On the basis of these findings, AL and EX water extracts were selected for further studies. In order to study more deeply the inhibitory activity on IL-8 release, assays were performed using AGS cells with increasing concentrations of the extracts (5–100 μg mL−1) in the presence of TNFα for 6 hours. Biological assays did not show significant variability between experiments. As shown in Fig. 4, both Exalta and Albarossa showed a great inhibitory effect on the TNFα-induced IL-8 release, with low IC50s (8.48 μg mL−1 and 6.68 μg mL−1 for Exalta and Albarossa, respectively).

Contribution of each part of the fruit to the IL-8 inhibitory effect in AGS cells. The next step of the study was to investigate the contribution of the different parts of Exalta and Albarossa grapes (skin, pulp and seeds) to the inhibitory activity observed with the whole fruit. Exalta and Albarossa from skin, pulp and seeds were prepared as reported in the Materials and methods section.

As shown in Fig. 5, the extract from skin and seeds of Exalta and Albarossa caused a dose dependent inhibition of TNFα-induced IL-8 secretion. The extract from Exalta skin inhibited the IL-8 release with an IC50 about 5-fold lower than that from Albarossa skin (IC50: 9.77 μg mL−1 and 51.47 μg mL−1, respectively), while the IC50 of the extract from Exalta seeds was about 2-fold that from Albarossa seeds (IC50: 8.31 μg mL−1 and 4.58 μg mL−1, respectively). These results could be partially explained by the high amounts of anthocyanins in Albarossa skin (Table 3) and flavonols in Exalta, seeds (Tables 2 and 4). Both anthocyanins and flavonols (mainly procyanidins) showed anti-inflammatory activity in previous studies, with the inhibition of the NF-κB pathway in a concentration-dependent pattern.24,25 The relative abundance of procyanidins and flavan-3-ol dimers and trimers showed by LC-MS analysis supports the hypothesis of a role of these compounds in the observed biological activity. Even though Exalta is a seedless variety, it contained little undeveloped seeds, probably derived from the incomplete parthenocarpic process. This characteristic could contribute to the particular abundance of flavonols in Exalta grapes.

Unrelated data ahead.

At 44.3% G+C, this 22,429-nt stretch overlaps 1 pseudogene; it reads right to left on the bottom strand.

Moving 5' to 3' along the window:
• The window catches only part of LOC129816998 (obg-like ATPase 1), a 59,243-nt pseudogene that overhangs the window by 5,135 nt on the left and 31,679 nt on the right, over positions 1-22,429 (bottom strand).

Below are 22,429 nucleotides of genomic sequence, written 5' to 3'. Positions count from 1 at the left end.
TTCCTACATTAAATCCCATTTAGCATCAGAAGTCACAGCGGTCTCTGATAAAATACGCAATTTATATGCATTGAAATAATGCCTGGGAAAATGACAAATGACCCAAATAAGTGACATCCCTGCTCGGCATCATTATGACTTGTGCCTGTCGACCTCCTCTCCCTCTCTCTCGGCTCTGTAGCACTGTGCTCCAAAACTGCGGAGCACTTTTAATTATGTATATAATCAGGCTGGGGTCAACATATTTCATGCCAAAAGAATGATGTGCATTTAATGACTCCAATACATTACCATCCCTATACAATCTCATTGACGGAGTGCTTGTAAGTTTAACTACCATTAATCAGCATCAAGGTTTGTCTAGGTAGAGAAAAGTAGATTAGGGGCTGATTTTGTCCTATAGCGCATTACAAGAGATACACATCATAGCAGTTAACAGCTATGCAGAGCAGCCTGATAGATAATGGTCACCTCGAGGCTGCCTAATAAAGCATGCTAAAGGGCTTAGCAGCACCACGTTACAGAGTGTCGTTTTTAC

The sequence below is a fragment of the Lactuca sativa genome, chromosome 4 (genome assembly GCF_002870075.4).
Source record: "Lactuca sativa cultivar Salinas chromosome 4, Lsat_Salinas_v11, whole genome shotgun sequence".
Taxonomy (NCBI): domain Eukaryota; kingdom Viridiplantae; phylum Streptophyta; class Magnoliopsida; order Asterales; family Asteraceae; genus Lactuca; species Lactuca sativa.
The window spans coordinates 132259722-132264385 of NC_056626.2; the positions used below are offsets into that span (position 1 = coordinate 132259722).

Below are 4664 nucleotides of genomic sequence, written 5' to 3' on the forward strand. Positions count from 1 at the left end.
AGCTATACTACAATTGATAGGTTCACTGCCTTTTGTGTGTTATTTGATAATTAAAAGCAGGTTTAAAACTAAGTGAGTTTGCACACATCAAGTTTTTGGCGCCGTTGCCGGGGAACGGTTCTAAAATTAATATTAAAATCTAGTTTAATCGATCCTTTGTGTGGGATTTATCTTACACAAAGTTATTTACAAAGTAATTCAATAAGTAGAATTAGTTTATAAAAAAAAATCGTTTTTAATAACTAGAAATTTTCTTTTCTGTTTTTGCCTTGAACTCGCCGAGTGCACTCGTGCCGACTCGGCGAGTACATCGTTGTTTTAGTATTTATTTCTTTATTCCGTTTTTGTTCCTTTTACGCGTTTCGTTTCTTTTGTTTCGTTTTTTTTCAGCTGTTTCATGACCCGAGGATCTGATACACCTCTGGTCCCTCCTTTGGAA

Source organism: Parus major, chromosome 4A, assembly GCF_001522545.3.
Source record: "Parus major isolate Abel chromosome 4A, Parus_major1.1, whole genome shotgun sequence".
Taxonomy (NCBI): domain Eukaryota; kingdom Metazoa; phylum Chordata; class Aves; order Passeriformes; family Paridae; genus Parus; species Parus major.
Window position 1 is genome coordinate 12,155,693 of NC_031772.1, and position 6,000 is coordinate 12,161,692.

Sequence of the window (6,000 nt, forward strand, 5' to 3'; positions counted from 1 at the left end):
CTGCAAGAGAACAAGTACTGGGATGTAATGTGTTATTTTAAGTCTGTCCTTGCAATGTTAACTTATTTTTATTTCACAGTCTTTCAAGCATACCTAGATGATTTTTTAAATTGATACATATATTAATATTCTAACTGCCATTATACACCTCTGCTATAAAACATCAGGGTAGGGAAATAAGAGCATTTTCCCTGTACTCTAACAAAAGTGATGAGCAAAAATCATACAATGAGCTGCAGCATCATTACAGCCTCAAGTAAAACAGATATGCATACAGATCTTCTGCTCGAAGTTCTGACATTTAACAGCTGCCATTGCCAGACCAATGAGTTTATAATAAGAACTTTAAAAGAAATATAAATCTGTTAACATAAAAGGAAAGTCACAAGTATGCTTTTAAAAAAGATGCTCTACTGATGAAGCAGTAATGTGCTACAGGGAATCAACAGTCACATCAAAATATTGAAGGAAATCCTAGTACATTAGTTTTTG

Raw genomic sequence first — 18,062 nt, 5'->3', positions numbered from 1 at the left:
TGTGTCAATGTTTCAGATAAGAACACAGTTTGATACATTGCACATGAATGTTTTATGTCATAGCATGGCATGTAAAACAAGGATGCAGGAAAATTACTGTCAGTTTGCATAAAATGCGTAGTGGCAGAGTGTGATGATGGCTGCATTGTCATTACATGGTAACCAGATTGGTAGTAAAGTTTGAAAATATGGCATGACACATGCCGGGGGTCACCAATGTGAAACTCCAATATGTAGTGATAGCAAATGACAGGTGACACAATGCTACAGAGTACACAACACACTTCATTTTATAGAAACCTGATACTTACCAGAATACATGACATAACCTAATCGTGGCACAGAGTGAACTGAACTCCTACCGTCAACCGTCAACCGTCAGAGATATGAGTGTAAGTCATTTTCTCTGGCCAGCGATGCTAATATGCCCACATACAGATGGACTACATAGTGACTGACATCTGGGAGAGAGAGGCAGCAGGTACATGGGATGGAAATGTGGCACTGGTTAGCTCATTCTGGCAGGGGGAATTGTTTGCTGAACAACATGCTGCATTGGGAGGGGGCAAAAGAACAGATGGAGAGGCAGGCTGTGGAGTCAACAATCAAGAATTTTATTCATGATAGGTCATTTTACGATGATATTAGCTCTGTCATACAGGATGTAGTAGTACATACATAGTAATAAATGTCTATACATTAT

image file: c8fo02175a-f5.tif
Fig. 5 Effects of skin, pulp and seed extracts from Exalta (A–C) and Albarossa (D–F) cultivar on the TNFα-induced IL-8 release. AGS cells were treated for 6 h with the stimulus TNFα (10 ng mL−1) and increasing concentrations of each extract (5–100 μg mL−1). IL-8 released in the culture medium was evaluated with an ELISA assay. The graphs show the means ± s.d. of at least 3 experiments performed in duplicate. **p < 0.01, ***p < 0.001 vs. TNFα alone. According to the literature, EGCG 20 μM was used as the reference inhibitor of IL-8 release.

No effect on TNFα-induced IL-8 release was observed with extracts from Exalta and Albarossa pulp, even at the highest concentration tested (100 μg mL−1).

Conclusions

The aim of the study was the chemical characterization of different Vitis vinifera L. (grape) varieties and the measurement of the relative free radical scavenging activity and anti-inflammatory activities.